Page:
Years respondent living in village

3.0(0.99)

17.8(3.02)

12.9(1.70)

7.0(1.91)

1.3(0.59)

7.9(0.84)

 Years household head living in village

19.6(2.12)

26.5(2.89)

22.4(2.21)

27.2(1.92)

28.6(2.36)

24.8(1.04)

At least 69% of the respondents showed that some members of the active age group (15–65 years of age) in the household belonged to either a formal or informal farmer organization. Sixty percent of households belonged to a cooperative, which was the most common type of farmers’ organization. Serenje District had the highest percentage of respondents (92%) that belonged to an association.

From the respondents that belonged to some association, 47% were motivated to join on account of access to  inputs — fertilizer and seed. Approximately 12% reported receiving training and learning from other group members was their motive for joining groups. Fewer than 1% of the households joined an association to promote selling of their cassava through the group, indicating that there was little cassava commercialization. Most farmer groups were formed with the purpose of accessing subsidized inputs (fertilizer and seed) through the Farmer input support programme (FISP). Adong et al. (2012) reported that the purpose of farmer groups is to allow farmers to access market and credit information as well as other important agricultural information. According to Kariuki and Place (2005), farmers can also try out new agriculture technologies using pooled resources in groups and, in the process, create opportunities to learn from research and from one another. Furthermore, groups enable farmers to receive help from economies of scale through bulk selling of their produce.

3.3 Cassava processing and reasons for processing

The results presented in Table 3 show that about 97% of the respondents were engaged in cassava processing. Primarily, cassava needs to be processed into various forms to increase the shelf life of the products and improve palatability (Hahn and Keyser 1985). Processing reduces food losses and stabilizes seasonal fluctuations in the supply of the crop. A total of 4% of households were involved in processing for income, 34% for consumption and 58% for both income generation and consumption. The present results show clearly that very few households process cassava for income only. Samfya District had the highest percentage (13%) of respondents who processed cassava solely for income. This could partly be explained by the overwhelming number of fishing camps around the District. Fishermen from across the islands tend to provide a market for the processed cassava in Samfya.
Table 3

Cassava processing and reasons for processing

 

District

All

Serenje

Samfya

Mansa

Kasama

Kaoma

Cassava processing & reasons for processing

 Cassava processing (%)

91.7

100

100

91.7

100

96.7

 Income (%)

2.0

13.6

4.9

1.7

0

4.3

 Consumption (%)

53.3

33.9

21.3

30.0

30.0

33.7

 Both consumption & income (%)

36.7

52.5

73.7

61.7

66.7

58.3

 Other (%)

8.3

0

0

6.7

3.3

3.7

Cassava is not processed solely for income in any district, implying that it is cultivated as a food security crop with only the surplus sold to generate income. Serenje District had the highest number of households (53%) processing cassava only for consumption, which was above the average (34%) across all districts. This corroborated the literature findings of GRZ (2010) that reported over 800,000 tons of cassava produced were for home consumption and only 8% was marketed for income (Sitko et al. 2013). This is contrary to findings in Nigeria and Cameroon where cassava is becoming an income generating crop (Hahn and Keyser 1985). In Nigeria and Cameroon about 60% and 50% of households’ cassava output was sold for processing, respectively (Okezie et al. 1988).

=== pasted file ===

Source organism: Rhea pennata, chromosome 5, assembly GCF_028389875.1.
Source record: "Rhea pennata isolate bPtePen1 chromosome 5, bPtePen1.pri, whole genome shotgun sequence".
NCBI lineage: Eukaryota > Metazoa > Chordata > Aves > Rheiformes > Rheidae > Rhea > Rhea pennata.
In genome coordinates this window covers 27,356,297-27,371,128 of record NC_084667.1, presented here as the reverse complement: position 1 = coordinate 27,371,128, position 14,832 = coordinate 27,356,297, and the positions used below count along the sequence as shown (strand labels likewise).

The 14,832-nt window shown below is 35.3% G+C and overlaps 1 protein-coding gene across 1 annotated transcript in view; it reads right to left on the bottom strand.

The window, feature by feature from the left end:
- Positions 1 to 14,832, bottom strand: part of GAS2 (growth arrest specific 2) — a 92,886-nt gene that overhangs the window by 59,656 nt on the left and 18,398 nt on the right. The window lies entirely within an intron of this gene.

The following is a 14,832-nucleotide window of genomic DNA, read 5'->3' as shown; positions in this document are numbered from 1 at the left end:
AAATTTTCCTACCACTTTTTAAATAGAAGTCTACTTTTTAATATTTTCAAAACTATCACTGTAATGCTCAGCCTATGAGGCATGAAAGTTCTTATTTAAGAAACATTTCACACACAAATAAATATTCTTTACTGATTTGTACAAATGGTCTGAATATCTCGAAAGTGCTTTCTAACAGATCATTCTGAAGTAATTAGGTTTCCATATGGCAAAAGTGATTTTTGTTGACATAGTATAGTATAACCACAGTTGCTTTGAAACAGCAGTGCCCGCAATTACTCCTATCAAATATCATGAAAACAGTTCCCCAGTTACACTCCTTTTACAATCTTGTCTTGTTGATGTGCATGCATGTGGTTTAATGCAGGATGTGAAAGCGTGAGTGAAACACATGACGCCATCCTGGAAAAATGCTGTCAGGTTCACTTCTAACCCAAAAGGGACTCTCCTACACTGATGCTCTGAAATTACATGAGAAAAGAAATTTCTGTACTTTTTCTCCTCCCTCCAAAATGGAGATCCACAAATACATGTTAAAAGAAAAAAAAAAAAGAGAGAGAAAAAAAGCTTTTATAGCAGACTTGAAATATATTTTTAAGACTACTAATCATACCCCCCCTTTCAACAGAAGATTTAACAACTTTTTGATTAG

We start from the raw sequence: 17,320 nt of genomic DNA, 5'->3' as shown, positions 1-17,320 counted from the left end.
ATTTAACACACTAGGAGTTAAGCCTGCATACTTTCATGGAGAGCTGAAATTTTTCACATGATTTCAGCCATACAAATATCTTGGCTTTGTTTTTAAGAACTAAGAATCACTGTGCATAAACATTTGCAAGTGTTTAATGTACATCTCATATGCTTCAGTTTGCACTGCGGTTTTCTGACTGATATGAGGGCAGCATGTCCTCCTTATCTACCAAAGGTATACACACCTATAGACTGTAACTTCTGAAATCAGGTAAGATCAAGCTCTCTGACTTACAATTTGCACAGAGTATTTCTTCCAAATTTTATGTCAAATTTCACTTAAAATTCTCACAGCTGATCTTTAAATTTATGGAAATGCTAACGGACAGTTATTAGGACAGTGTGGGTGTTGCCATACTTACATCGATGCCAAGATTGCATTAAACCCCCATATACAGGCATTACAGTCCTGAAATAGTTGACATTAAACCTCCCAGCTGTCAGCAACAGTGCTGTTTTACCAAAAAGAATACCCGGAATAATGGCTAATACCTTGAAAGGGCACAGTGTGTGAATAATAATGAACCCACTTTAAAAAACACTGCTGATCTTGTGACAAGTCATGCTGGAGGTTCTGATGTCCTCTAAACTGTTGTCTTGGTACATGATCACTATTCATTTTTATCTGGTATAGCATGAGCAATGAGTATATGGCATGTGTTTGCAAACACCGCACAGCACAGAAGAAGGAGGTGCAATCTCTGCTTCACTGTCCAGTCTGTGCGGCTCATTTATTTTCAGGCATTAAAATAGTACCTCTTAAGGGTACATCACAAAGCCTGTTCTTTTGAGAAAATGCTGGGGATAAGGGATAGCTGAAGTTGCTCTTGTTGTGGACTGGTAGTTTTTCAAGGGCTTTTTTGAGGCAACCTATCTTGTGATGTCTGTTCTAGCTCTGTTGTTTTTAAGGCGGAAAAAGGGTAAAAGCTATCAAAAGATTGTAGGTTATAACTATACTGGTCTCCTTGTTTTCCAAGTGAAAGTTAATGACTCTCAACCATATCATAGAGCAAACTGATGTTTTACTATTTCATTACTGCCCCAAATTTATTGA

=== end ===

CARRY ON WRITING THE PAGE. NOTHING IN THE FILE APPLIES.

3.4 Gender involvement in processing

Three groups (females, males and females + males) were involved in various stages of cassava processing at the household level (Table 4). Gender participation is a term that describes the roles and activities of men and women according to the traditions and beliefs of a culture (Buckland 1993). Male and female processors took part in the various stages of processing. Peeling was performed by females (52%) alone, 4% by males, while 44% of the HHs sampled showed that both females and males performed peeling together. Similarly, females were more involved in soaking (63.3%), chipping (74%) and drying and pounding (70%). On average, males were involved in less than 10% of cassava processing activities across all districts. This division of labor among the sexes is in agreement with Fapojuwo (2007), who reported that most cassava processing activities were carried out by females and where their activities showed low participation this might be because their children were involved. Women involvement in processing is estimated to be as high as 85% in Zambia and this agrees with Farnworth et al. (2011), who did not, however, disaggregate gender involvement in the various processing procedures. There is therefore a need to motivate male participation in cassava processing and in processing agricultural products in general, which should not be seen exclusively as a female job.
Table 4

Gender involved in various stages of processing

Processing steps

Male

Female

Both

Peeling (%)

3.7

52.3

44

Soaking (%)

4

63.6

32.4

Chipping (%)

3

73.7

23.3

Grating (%)

1

45

54

Pressing (%)

1.3

45.2

53.5

Drying (%)

4

67.2

28.8

Pounding (%)

6

76.9

17.1

3.5 Processing methods